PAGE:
Top 10 intranets are ‘genuinely enjoyable’ for employees
Originally posted by Matt Wilson on Ragan.com.
The director of the Nielsen Norman Group said the top 10 intranets of the year did more than just streamline and pretty up. They pulled people together.
To have a top 10 intranet, you’ve got to think about more than just a website, Amy Schade, director at Nielsen Norman Group told the hosts of the Digital Workplace Group’s monthly Digital Workplace Live program. “We’re looking for what’s usable, but also what’s inspirational,” she said.
Schade said many of this year’s winners made significant usability changes. For example, faceted searches—which enable users to search within categories rather than in one big chunk—were big this year. Making major changes to content was another thing the top 10 shared.
None of it happened in a vacuum, however; it all had to happen within an ecosystem. A site couldn’t just have a social section, Schade said. It had to be entirely social. Using the intranet had to be genuinely enjoyable, something you didn’t see on many intranets, even a couple of years ago.
“People are really focusing now on having a good user experience on the site,” she said.
That takes more than just maintaining an intranet. Companies have to take big leaps. For instance, AT&T worked for three years on improving its search.
“Intranets are what you put into them,” Schade said. “If you see it as just something that has to be maintained, it’s never going to make a big change in the organization.”
IBF founder and CEO Paul Miller asked whether Schade would like Nielsen Norman to give a particular award that it doesn’t already hand out. She said she’d love to offer a most-improved award. Lots of companies that weren’t in the top 10 made big jumps in quality this year, she said.
What do Nielsen Norman judges hate to see? Bad navigation, Schade said. Sometimes, they’ll be on an intranet’s page and not have any idea where they can go from there.
Tuesday’s broadcast included tours of two of Nielsen Norman’s top intranets, Spanish broadband provider ONO and insurance giant AIG.
ONO’s intranet launched about a year ago, running entirely on the SharePoint 2010 platform. The company’s goal, said Internal Communications Manager Alicia Delgado Garcia, was to make it look like anything but SharePoint.
The design was a huge part of why ONO’s intranet was among the top 10, Schade said, but it also had a lot to do with how the new intranet mirrored what was going on with the company, pulling everyone together.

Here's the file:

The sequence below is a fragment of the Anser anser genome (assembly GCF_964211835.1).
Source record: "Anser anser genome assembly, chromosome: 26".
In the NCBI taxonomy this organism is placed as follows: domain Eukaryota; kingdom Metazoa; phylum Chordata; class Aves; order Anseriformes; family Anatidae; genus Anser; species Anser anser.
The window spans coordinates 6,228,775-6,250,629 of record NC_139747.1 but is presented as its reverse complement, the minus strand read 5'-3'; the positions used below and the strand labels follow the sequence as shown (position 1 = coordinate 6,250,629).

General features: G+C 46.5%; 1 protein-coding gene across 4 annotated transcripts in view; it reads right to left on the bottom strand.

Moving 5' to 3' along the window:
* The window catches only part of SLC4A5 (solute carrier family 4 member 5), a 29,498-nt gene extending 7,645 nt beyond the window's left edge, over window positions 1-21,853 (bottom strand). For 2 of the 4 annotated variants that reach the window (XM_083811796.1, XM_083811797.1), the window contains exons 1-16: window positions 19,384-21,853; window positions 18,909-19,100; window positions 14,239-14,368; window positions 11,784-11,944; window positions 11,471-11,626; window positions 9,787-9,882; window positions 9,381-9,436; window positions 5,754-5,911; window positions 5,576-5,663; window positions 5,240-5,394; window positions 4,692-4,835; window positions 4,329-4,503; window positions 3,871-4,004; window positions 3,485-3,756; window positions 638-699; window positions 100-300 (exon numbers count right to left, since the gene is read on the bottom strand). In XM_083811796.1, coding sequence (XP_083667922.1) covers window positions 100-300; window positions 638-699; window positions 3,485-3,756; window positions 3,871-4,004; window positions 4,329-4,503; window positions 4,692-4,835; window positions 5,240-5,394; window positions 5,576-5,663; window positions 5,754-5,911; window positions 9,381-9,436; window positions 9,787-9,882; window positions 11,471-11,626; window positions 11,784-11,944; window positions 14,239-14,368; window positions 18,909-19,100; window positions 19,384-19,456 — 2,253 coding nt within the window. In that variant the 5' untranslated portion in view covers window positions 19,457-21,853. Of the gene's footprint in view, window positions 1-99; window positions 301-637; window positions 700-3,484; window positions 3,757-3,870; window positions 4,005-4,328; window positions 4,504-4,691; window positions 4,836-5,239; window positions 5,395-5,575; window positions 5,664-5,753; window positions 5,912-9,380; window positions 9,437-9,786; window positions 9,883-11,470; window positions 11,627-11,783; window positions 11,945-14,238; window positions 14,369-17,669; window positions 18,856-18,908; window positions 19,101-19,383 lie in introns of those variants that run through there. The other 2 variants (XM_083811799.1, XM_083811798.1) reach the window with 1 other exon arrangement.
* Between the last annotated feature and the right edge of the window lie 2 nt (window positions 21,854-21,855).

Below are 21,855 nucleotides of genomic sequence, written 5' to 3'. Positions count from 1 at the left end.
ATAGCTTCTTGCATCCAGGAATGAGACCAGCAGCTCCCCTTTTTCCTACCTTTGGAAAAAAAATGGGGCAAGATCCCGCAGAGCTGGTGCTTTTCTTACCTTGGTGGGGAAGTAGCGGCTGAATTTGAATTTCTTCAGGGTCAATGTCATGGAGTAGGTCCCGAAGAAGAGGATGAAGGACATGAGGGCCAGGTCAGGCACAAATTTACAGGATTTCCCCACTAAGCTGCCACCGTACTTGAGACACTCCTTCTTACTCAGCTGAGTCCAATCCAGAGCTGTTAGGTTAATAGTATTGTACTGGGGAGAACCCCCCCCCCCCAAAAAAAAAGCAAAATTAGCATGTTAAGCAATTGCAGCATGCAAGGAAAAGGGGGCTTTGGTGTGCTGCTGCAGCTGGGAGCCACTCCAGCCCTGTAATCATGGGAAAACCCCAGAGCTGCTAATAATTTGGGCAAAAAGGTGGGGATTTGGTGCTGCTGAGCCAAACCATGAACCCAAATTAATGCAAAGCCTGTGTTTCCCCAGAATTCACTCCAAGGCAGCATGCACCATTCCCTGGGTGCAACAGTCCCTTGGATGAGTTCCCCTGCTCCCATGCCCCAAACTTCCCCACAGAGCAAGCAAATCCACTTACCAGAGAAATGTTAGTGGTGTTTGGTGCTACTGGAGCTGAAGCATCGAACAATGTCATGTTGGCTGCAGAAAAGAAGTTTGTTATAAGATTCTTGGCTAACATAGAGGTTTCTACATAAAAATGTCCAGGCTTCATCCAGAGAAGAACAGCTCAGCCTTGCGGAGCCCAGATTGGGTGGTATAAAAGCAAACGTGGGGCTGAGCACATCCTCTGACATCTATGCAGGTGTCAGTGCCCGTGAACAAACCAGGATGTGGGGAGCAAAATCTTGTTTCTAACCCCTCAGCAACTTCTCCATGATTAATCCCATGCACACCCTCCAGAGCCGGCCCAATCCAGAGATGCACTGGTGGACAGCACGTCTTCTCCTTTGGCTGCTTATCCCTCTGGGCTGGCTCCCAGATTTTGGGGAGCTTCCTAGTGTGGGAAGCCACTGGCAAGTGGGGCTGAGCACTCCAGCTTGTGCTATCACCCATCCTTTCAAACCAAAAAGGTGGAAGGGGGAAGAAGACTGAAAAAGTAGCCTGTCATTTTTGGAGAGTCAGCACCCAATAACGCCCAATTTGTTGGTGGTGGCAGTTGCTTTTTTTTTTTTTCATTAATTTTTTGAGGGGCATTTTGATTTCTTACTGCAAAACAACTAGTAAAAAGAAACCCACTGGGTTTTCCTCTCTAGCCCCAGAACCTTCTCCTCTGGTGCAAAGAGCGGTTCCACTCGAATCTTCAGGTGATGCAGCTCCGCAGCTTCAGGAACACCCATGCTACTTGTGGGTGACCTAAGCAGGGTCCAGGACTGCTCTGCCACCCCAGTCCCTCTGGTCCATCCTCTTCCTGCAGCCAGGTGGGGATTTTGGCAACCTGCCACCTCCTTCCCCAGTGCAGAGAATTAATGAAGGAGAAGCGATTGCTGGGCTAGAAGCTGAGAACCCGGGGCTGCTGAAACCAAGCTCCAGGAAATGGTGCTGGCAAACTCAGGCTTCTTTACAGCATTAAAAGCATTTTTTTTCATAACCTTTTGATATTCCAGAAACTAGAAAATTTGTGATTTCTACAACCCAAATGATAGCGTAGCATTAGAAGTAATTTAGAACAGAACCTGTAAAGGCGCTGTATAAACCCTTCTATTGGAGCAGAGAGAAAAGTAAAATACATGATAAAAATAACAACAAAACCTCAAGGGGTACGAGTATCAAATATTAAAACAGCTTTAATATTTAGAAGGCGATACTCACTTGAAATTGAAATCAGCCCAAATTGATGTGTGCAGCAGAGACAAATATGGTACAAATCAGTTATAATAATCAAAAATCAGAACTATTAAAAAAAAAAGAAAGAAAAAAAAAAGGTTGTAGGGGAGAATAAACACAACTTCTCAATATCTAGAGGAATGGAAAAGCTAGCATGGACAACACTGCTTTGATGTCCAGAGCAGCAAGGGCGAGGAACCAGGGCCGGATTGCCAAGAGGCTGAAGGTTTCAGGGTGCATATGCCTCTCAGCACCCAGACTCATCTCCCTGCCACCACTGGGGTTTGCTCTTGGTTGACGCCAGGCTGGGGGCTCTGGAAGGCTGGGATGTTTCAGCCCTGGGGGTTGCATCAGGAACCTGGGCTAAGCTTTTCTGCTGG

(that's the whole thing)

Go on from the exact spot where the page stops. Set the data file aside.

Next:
“We wanted a very powerful collaborative tool,” Delgado Garcia said. “What people have outside, they want inside the company.”
ONO’s intranet uses Beezy networking tools to include a Facebook-like wall on the home page, along with other collaboration tools, such as groups and document sharing, in a section called “Agora.” The right side of the home page is entirely personalized with links to those groups and documents.
The social tools have become employees’ preferred method of communication, Delgado Garcia said.
“This has completely changed the way we work at ONO,” she said. “Now we’re sharing everything.”
Delgado Garcia also pointed to ways that ONO is trying to make its communications more interesting and exciting. For example, she showed one article in the form of a comic strip.
“If you don’t make things different, people don’t read,” she noted.
Personalization is a big part of AIG’s intranet as well, said Victor Aviles, director of AIG corporate communications.
“We want for every employee to have a site that’s slightly different from the one from the person sitting next to them,” he said.
The development of AIG’s award-winning intranet wasn’t a quick one. It took incremental growth—the merging of 75 disparate intranets convinced management that social tools were a good idea, too, for example.
That consolidation has helped AIG employees feel like colleagues rather than people separated by brand-labeled silos, Aviles said. How drastically AIG streamlined its intranet was a key reason for its top-10 placement, Schade said.
Schade also mentioned how much of AIG’s content is available through video now. Aviles said the company’s taking it slowly in that arena, however, because of bandwidth worries. Schade added that videos are a great way to present information, but not everyone has time to watch them.
“You can’t skim a video,” she remarked. “You have to strike a balance.”